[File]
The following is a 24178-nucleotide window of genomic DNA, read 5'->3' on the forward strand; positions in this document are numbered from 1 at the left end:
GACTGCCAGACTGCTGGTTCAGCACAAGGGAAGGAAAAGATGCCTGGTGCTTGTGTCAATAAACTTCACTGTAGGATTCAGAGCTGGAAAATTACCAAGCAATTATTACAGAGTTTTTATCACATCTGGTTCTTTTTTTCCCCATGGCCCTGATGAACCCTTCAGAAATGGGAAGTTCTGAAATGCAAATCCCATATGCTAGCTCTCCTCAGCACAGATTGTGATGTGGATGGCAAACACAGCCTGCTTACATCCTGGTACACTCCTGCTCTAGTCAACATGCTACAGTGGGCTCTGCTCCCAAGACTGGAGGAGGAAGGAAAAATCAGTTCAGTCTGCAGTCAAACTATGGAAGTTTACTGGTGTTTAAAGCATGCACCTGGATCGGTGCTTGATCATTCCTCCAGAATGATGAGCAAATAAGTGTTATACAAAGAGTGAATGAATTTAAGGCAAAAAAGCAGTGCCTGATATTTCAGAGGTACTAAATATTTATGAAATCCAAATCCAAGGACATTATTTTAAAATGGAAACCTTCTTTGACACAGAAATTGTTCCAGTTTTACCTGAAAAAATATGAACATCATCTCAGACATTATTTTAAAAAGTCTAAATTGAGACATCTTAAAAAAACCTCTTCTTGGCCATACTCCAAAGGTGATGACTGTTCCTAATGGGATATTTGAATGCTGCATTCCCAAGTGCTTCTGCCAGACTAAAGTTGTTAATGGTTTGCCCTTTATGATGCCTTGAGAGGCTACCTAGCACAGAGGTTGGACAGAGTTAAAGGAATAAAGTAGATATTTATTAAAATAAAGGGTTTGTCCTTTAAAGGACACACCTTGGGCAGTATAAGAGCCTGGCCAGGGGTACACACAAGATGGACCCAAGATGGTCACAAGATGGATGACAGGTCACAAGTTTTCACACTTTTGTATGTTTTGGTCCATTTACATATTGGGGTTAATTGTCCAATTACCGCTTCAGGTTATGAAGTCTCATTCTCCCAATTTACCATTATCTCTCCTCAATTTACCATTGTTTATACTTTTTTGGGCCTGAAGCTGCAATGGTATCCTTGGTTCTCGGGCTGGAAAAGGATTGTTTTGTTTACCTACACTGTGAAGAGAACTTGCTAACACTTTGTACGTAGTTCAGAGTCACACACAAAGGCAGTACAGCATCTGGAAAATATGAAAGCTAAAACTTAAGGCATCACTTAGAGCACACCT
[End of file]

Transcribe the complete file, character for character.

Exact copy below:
The following is a 24178-nucleotide window of genomic DNA, read 5'->3' on the forward strand; positions in this document are numbered from 1 at the left end:
GACTGCCAGACTGCTGGTTCAGCACAAGGGAAGGAAAAGATGCCTGGTGCTTGTGTCAATAAACTTCACTGTAGGATTCAGAGCTGGAAAATTACCAAGCAATTATTACAGAGTTTTTATCACATCTGGTTCTTTTTTTCCCCATGGCCCTGATGAACCCTTCAGAAATGGGAAGTTCTGAAATGCAAATCCCATATGCTAGCTCTCCTCAGCACAGATTGTGATGTGGATGGCAAACACAGCCTGCTTACATCCTGGTACACTCCTGCTCTAGTCAACATGCTACAGTGGGCTCTGCTCCCAAGACTGGAGGAGGAAGGAAAAATCAGTTCAGTCTGCAGTCAAACTATGGAAGTTTACTGGTGTTTAAAGCATGCACCTGGATCGGTGCTTGATCATTCCTCCAGAATGATGAGCAAATAAGTGTTATACAAAGAGTGAATGAATTTAAGGCAAAAAAGCAGTGCCTGATATTTCAGAGGTACTAAATATTTATGAAATCCAAATCCAAGGACATTATTTTAAAATGGAAACCTTCTTTGACACAGAAATTGTTCCAGTTTTACCTGAAAAAATATGAACATCATCTCAGACATTATTTTAAAAAGTCTAAATTGAGACATCTTAAAAAAACCTCTTCTTGGCCATACTCCAAAGGTGATGACTGTTCCTAATGGGATATTTGAATGCTGCATTCCCAAGTGCTTCTGCCAGACTAAAGTTGTTAATGGTTTGCCCTTTATGATGCCTTGAGAGGCTACCTAGCACAGAGGTTGGACAGAGTTAAAGGAATAAAGTAGATATTTATTAAAATAAAGGGTTTGTCCTTTAAAGGACACACCTTGGGCAGTATAAGAGCCTGGCCAGGGGTACACACAAGATGGACCCAAGATGGTCACAAGATGGATGACAGGTCACAAGTTTTCACACTTTTGTATGTTTTGGTCCATTTACATATTGGGGTTAATTGTCCAATTACCGCTTCAGGTTATGAAGTCTCATTCTCCCAATTTACCATTATCTCTCCTCAATTTACCATTGTTTATACTTTTTTGGGCCTGAAGCTGCAATGGTATCCTTGGTTCTCGGGCTGGAAAAGGATTGTTTTGTTTACCTACACTGTGAAGAGAACTTGCTAACACTTTGTACGTAGTTCAGAGTCACACACAAAGGCAGTACAGCATCTGGAAAATATGAAAGCTAAAACTTAAGGCATCACTTAGAGCACACCT